Canada’s economic landscape is changing. To see how, one need look no further than the March 22 federal budget and follow the money. Big chunks of funding will be delivered to the likes of artificial intelligence (AI), clean tech, the digital economy and agri-food.

Missing from the budget, however, was any explicit mention of the skilled trades or apprentices or of the role they will play in Canada’s new innovation-centred economy. Despite the focus on skills and massive investments in infrastructure, building the knowledge and capacity of Canada’s trades people was largely overlooked.

As the Canadian government sets its sights on innovation through all that is high-tech, it is important to recognize that Canada’s skilled trades people, apprentices and the institutions they train at (particularly Canada’s leading institutes of technology, polytechnics and colleges) are already on board, operating at the forefront of technology. When the government is talking innovation (and building the skills for innovation), skilled trades people — and the apprentices who will be the trades people of the future — must be included in the conversation.

Technology’s impact on industry is undeniable and the trades are no exception. In a multidisciplinary world, increasingly dependent on science, technology, engineering and math (STEM), that is especially true. To cope with technology’s impact, those in the skilled trades are adopting models of lifelong learning that merge the technical, the technological and the mechanical; the toolbox of today is brimming with technology and so are the classrooms in which apprentices train.

Take, for example, automotive service technicians. Today’s cars run on a complex mix of on-board computers and mechanical components. With the explosion in popularity of electric cars and the impending availability of autonomous vehicles, the knowledge and skills needed by tomorrow’s technicians will be even greater. Technicians will be part of multidisciplinary teams that can update a car’s software over Wifi, understand car-to-car wireless communication and integration into the Internet of Things, repair on-board hardware and care for the mechanical functionality of hybrid, electric and combustible engines.

To keep pace and ensure the success of apprentices, classrooms are as innovative as the environments in which they will operate. Apprentices are learning to diagnose engine problems using iOS-based applications, familiarizing themselves with work in a variety of environments through the use of simulators, using virtual and augmented reality to build valuable “real world” experience and taking courses delivered online through blended learning to allow for theory-based knowledge to be transferred while on remote job sites.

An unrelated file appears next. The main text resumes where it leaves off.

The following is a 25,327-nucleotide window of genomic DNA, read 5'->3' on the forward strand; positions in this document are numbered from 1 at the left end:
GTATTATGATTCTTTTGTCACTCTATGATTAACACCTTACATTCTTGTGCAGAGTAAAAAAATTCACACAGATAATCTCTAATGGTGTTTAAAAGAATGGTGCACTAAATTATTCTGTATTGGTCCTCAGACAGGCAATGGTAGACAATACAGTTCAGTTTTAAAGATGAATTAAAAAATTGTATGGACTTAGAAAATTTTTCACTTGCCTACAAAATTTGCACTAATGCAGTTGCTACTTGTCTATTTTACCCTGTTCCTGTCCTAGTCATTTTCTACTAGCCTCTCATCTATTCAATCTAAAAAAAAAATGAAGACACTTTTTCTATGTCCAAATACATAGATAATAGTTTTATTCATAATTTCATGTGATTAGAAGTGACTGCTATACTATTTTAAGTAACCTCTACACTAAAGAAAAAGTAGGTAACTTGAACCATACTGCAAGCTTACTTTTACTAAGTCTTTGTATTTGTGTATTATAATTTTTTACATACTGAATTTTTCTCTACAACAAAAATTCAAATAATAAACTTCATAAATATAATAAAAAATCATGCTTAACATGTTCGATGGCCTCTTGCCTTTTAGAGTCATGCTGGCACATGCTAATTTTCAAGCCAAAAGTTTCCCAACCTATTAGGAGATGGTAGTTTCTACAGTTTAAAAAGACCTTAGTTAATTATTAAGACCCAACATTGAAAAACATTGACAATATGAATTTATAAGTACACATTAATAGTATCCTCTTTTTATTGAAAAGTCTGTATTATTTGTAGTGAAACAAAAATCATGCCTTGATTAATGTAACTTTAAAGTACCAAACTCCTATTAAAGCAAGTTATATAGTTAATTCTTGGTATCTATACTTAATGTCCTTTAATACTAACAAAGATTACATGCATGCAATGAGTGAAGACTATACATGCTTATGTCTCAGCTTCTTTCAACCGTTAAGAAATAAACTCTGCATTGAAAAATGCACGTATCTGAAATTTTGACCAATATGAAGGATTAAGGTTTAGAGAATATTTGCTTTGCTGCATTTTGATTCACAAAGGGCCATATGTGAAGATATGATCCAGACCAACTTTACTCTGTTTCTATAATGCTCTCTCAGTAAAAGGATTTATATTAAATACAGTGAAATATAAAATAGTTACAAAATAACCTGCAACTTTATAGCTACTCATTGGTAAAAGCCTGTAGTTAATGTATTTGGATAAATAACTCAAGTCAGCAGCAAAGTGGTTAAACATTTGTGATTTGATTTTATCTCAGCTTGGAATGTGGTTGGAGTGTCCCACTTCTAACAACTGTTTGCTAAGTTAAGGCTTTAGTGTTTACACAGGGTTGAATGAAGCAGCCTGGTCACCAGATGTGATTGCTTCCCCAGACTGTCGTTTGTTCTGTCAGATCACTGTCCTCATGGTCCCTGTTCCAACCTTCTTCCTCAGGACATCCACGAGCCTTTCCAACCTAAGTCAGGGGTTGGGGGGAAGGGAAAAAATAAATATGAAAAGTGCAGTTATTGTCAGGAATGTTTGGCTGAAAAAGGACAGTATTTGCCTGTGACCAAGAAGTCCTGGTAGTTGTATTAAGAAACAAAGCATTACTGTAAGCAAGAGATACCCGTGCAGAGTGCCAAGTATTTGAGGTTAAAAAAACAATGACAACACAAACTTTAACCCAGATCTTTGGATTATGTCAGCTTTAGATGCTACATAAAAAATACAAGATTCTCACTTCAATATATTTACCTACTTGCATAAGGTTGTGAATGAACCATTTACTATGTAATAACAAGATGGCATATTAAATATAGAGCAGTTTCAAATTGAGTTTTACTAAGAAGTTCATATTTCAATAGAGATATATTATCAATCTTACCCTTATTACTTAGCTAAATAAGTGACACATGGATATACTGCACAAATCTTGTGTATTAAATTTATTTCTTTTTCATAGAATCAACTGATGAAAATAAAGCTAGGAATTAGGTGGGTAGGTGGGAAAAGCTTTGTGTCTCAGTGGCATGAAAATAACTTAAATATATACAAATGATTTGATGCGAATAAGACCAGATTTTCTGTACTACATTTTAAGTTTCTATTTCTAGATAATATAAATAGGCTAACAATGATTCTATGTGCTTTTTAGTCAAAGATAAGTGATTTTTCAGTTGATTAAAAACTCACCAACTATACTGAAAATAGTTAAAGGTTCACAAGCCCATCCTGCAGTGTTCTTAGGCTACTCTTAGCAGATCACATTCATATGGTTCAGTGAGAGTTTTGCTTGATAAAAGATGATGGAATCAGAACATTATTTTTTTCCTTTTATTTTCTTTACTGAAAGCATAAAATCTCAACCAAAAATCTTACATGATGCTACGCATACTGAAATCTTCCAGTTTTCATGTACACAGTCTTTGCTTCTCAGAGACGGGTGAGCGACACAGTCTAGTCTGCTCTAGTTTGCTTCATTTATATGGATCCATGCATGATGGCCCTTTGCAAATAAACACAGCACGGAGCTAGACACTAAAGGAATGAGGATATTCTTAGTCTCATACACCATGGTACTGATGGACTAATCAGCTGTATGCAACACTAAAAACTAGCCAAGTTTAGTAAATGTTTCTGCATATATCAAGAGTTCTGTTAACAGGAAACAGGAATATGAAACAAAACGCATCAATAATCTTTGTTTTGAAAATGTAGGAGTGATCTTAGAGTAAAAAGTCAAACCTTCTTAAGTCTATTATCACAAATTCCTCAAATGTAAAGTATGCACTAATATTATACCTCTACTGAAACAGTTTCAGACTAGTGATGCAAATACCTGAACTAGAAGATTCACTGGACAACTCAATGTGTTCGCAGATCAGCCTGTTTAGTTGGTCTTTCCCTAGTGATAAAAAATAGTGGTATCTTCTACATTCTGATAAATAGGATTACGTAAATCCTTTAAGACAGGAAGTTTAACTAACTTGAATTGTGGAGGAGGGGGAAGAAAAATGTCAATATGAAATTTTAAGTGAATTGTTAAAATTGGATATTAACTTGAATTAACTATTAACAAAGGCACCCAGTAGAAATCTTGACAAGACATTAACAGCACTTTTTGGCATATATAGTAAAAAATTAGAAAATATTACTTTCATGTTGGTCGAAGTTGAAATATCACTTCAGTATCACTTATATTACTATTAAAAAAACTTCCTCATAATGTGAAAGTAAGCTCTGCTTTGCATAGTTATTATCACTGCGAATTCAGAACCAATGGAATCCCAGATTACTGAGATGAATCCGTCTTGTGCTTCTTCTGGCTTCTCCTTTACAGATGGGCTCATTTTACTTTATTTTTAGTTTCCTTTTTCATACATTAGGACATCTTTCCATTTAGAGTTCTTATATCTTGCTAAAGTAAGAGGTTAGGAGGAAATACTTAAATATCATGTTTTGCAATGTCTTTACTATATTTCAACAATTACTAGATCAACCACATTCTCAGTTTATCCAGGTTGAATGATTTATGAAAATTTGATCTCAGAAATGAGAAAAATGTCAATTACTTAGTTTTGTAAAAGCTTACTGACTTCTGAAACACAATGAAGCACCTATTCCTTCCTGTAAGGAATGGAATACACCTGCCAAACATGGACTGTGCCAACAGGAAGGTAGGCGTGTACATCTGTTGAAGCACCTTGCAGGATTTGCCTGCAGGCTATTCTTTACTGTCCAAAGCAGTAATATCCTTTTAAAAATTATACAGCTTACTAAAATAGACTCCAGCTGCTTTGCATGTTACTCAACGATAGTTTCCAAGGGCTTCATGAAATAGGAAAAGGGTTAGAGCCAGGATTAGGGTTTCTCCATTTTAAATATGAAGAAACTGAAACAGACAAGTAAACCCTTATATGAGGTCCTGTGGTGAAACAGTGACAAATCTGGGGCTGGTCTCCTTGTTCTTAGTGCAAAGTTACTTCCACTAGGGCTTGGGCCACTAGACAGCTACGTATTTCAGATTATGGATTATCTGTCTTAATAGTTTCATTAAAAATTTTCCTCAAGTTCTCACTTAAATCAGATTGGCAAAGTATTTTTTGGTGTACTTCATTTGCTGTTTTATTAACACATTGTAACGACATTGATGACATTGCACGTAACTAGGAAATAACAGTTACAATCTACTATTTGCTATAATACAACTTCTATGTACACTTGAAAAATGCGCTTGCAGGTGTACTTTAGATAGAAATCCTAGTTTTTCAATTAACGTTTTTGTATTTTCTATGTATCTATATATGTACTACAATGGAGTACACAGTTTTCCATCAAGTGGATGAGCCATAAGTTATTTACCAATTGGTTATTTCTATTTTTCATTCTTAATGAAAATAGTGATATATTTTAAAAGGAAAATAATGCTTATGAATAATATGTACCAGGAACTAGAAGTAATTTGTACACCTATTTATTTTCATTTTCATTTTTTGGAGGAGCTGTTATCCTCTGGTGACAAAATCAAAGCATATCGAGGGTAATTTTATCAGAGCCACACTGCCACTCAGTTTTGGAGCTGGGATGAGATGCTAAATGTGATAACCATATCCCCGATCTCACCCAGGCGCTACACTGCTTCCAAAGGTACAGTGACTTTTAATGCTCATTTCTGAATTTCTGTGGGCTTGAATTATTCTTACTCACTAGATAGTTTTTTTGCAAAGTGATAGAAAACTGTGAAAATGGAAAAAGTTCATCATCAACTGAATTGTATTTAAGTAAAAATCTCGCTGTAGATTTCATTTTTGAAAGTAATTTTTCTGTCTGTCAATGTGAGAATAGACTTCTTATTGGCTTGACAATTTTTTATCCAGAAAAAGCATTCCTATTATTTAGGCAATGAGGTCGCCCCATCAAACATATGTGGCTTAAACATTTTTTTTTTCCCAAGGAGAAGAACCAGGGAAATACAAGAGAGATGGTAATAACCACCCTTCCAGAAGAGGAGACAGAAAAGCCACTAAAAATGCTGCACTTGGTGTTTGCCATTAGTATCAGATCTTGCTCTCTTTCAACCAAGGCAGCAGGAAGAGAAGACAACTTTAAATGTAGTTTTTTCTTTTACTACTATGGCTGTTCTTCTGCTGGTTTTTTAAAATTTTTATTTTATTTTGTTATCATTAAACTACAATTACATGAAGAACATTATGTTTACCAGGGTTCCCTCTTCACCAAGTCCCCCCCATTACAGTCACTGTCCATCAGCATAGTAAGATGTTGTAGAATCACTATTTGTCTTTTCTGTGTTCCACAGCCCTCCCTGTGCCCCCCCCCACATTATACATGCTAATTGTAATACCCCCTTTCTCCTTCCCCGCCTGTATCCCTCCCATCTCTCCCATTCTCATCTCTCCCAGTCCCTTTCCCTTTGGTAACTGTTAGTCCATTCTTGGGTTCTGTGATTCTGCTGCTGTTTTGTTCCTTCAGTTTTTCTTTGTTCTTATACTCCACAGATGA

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The skilled trades of today require a whole new set of skills on top of those passed down from their mentors. The ability to utilize and work alongside an array of technologies is paramount to success. When a heating, ventilation and air-conditioning (HVAC) technician goes out on a job, she or he needs to be able to diagnose issues with a 10-year-old furnace or a brand new one, and everything in between. Further, as lines between specializations blur and technological complexity increases, skilled trades people become an indispensable asset to multidisciplinary teams and must learn to function in them.

As the world becomes more connected, higher value is placed on STEM-related knowledge. As Canada’s economy pivots to one that is innovation-centric, we must all recognize that skilled trades people and apprentices play a significant role in Canada’s innovation landscape.

There is no monopoly on innovation — it includes the apprentice as much as it includes the app.

Photo: Shutterstock

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Nobina Robinson
Nobina Robinson is the chief executive officer of Polytechnics Canada, a national association representing the leading polytechnics and colleges in Canada.
Sarah Watts-Rynard
Sarah Watts-Rynard is CEO of Polytechnics Canada, a national association of the country’s leading polytechnic institutions.

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